Florida cities are wary of bill that would cap transfers from municipal utilities to general revenue
Supporters say residents who are customers of municipal utilities but live outside city boundaries are being taxed without representation.
Florida’s city- and county-run utilities could be limited in the amount of money they can transfer under a bill moving in the Legislature. The measure would cap transfers from a city’s utility to its general fund.
Backers of House Bill 1331 say they’re concerned about residents who are customers of municipal utilities but live outside city boundaries.
Those customers can be forced to pay surcharges but can’t vote for municipal officials — which some lawmakers likened to “taxation without representation.”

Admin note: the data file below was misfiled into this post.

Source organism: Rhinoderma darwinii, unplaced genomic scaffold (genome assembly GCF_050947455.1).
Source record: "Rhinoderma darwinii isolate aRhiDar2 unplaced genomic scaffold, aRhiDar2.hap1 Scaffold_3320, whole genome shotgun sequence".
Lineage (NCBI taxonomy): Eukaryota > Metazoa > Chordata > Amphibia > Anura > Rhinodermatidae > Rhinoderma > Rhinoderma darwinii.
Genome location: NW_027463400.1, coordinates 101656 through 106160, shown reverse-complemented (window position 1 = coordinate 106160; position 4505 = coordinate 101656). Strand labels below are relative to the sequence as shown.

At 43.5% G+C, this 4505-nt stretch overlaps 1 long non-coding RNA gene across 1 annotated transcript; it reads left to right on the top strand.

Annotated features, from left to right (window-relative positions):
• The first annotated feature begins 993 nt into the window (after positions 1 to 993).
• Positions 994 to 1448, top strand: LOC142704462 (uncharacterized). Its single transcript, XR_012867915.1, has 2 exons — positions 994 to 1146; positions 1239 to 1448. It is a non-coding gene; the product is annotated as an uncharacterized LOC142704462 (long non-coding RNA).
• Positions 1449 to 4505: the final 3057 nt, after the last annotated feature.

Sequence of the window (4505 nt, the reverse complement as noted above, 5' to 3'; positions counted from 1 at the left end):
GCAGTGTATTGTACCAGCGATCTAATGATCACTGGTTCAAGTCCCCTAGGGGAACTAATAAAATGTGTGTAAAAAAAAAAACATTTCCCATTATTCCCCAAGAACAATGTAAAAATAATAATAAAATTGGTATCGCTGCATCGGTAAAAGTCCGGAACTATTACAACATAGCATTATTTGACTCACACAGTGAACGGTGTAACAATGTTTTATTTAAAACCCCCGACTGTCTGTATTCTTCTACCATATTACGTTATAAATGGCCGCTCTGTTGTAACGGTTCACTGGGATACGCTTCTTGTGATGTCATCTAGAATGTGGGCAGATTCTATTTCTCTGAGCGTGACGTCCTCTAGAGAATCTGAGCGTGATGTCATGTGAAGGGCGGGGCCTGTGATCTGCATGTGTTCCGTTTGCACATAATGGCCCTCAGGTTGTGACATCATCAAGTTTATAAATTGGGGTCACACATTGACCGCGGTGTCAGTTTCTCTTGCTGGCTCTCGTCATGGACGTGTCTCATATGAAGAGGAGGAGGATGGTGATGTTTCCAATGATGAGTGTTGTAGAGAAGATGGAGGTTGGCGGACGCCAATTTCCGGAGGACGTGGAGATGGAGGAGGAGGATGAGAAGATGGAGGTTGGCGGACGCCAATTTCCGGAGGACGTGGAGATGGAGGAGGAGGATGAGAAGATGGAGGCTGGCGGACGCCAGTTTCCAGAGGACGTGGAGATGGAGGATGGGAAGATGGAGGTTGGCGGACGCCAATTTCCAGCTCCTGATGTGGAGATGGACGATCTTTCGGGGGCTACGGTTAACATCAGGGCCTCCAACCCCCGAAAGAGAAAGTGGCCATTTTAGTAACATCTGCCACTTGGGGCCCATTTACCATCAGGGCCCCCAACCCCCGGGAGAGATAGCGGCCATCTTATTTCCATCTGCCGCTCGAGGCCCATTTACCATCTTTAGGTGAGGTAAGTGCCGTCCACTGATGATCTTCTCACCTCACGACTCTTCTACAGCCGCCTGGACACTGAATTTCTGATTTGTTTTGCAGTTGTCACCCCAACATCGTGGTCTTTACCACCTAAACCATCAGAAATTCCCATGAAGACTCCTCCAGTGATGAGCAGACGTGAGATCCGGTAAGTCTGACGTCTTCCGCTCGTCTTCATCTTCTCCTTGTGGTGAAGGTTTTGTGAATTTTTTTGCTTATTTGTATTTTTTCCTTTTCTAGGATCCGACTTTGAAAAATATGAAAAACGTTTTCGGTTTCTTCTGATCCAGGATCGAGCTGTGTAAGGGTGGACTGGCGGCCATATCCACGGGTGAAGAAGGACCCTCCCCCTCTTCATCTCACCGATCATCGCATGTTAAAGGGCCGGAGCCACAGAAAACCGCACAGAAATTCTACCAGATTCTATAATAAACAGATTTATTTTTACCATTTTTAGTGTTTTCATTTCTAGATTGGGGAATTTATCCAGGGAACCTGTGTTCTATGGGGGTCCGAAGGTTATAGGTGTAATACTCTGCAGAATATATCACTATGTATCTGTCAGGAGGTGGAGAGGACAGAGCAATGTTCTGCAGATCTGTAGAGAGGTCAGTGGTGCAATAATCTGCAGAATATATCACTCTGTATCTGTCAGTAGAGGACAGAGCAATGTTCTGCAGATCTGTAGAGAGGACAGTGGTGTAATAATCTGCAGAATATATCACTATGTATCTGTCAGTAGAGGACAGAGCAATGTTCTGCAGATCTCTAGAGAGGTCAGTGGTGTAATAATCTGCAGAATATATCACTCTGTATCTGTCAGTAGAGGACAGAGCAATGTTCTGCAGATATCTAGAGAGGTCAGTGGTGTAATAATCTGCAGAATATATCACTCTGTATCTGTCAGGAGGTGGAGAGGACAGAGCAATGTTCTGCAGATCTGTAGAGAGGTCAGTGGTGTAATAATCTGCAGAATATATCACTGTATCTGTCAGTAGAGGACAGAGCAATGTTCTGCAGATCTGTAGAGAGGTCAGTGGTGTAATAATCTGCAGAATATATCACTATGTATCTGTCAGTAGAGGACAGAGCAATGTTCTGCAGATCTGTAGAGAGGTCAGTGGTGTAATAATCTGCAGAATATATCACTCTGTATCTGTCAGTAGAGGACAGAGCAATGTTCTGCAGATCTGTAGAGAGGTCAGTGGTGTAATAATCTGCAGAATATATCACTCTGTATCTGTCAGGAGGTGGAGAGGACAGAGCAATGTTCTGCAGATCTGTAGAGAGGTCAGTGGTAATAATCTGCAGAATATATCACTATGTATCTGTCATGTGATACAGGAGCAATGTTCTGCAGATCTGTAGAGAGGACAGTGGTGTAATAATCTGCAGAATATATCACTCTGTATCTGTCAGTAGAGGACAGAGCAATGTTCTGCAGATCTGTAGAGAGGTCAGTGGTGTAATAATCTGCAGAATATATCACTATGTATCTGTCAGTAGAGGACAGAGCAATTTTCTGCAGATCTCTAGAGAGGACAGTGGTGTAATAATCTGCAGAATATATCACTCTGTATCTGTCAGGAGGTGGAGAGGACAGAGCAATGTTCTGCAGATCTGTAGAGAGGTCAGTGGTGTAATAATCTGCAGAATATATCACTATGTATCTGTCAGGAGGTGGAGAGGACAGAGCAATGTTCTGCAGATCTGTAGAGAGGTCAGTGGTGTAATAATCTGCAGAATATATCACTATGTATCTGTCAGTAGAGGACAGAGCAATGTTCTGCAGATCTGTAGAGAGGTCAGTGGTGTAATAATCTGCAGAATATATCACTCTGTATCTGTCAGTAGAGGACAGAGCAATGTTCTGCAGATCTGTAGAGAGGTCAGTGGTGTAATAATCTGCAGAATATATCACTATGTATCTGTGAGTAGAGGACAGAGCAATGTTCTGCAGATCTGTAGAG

Under the bill, the greater the proportion of customers outside the city boundaries that a municipal utility serves, the less money they could transfer to the general revenue fund.
Tallahassee Mayor John Dailey says that would be a significant threat to his city’s budget.
“This $10 million hit represents one-third of my entire sworn police department,” Dailey said. “So in order to maintain quality of life and be able to pay one-third of our officers, which would be the equivalent, we would significantly have to raise the millage rate in the city of Tallahassee.”
The bill would limit the rate of transfer not only for municipal electric utilities, but also for natural gas and water or wastewater utilities.